Utah coach Larry Krystkowiak told The Salt Lake Tribune it’s important for his program to have a backup plan to prepare for a scenario where those three opponents, for example, could not travel to Utah and compete in those games.

Utah is scheduled to play UVU and BYU next season and makes a tradition of avoiding scheduling Weber State but, in desperate times, WSU might land on its schedule in this backup scenario.

“We’ve reached out to some locals. We’re playing two Utah schools and you might end up playing more,” Krystkowiak told the Tribune.

Another option for basketball programs would be to leave some or all of those four available games unscheduled and save the costs in full — either by choice, or because finding willing scheduling partners could be difficult.

The Big Sky’s decision was recommended by the Conference Council, comprised of faculty representatives, athletic directors and senior women administrators, and was approved by the council of school presidents.

The change to basketball schedules follows a decision earlier this month to change 2020-21 schedules in five other sports. Those changes include:

SOCCER: After the usual nine-game conference schedule, the points leader will be named conference champion and qualifier for the NCAA Tournament. No conference tournament will be played.

SOFTBALL: After the usual 18-game conference schedule, Weber State will host the top four teams (down from six) in the conference tournament.

TRACK: Weber State, which was set to host the 2020 outdoor championship that was canceled, will host in 2021. Idaho State will host the 2021 indoor championships for central travel purposes.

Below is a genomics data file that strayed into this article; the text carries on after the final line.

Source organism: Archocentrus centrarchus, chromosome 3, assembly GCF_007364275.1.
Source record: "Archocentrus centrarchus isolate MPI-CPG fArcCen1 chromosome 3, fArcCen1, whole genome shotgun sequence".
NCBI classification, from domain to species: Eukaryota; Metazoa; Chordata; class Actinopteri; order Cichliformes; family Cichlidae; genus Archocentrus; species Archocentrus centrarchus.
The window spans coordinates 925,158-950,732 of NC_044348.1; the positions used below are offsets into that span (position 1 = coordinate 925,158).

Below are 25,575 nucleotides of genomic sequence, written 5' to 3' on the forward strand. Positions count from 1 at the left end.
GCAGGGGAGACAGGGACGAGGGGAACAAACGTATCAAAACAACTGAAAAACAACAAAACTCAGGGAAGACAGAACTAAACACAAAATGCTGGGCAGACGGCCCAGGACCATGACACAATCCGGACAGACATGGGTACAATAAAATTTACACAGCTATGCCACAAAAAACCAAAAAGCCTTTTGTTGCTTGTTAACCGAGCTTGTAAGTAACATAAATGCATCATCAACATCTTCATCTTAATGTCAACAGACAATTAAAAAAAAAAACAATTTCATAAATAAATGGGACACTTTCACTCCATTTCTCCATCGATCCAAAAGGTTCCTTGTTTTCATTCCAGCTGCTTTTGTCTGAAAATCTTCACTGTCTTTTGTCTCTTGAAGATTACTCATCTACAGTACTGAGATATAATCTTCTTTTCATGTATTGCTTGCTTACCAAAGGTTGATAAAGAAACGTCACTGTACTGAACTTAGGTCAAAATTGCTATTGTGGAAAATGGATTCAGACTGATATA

TENNIS: To reduce travel, men’s and women’s tennis will be arranged in a divisional format, with top two teams from each of two divisions will advance to a four-team conference tournament.

VOLLEYBALL: Conference schedule is reduced from 18 to 16 games, with eight opponents each played twice in consecutive days. This reduces travel from nine road trips to four for each school. The conference tournament is reduced from eight teams to four.

NCAA GREEN LIGHTS

ALL SPORTS

Two days after the NCAA approved the resumption of voluntary workouts for football and basketball athletes, it announced Friday it will allow for all Division I athletes to begin voluntary workouts on June 1. The NCAA previously shut down all practice and game activities to prevent the spread of the coronavirus.

Since the Big Sky also voted to allow individual schools to move forward with athletic activity independent of other schools’ ability to do so, and the state of Utah has moved to a yellow/low risk stage that allows gatherings of up to 50 people, the remaining determination for Weber State athletes being allowed to begin workouts is a decision from the university.

Weber State University opted to remain in orange/moderate risk through May 31 when the state announced it would enter yellow/low risk on May 16. Campus buildings remain closed in the orange stage.

“Assuming the state and local counties do not see a spike in COVID-19 cases, we anticipate moving operations to the Yellow-Low Risk Phase June 1,” a university statement said.

Contact Brett Hein at bhein@standard.net. Follow him on Twitter @bhein3 and @WeberHQ.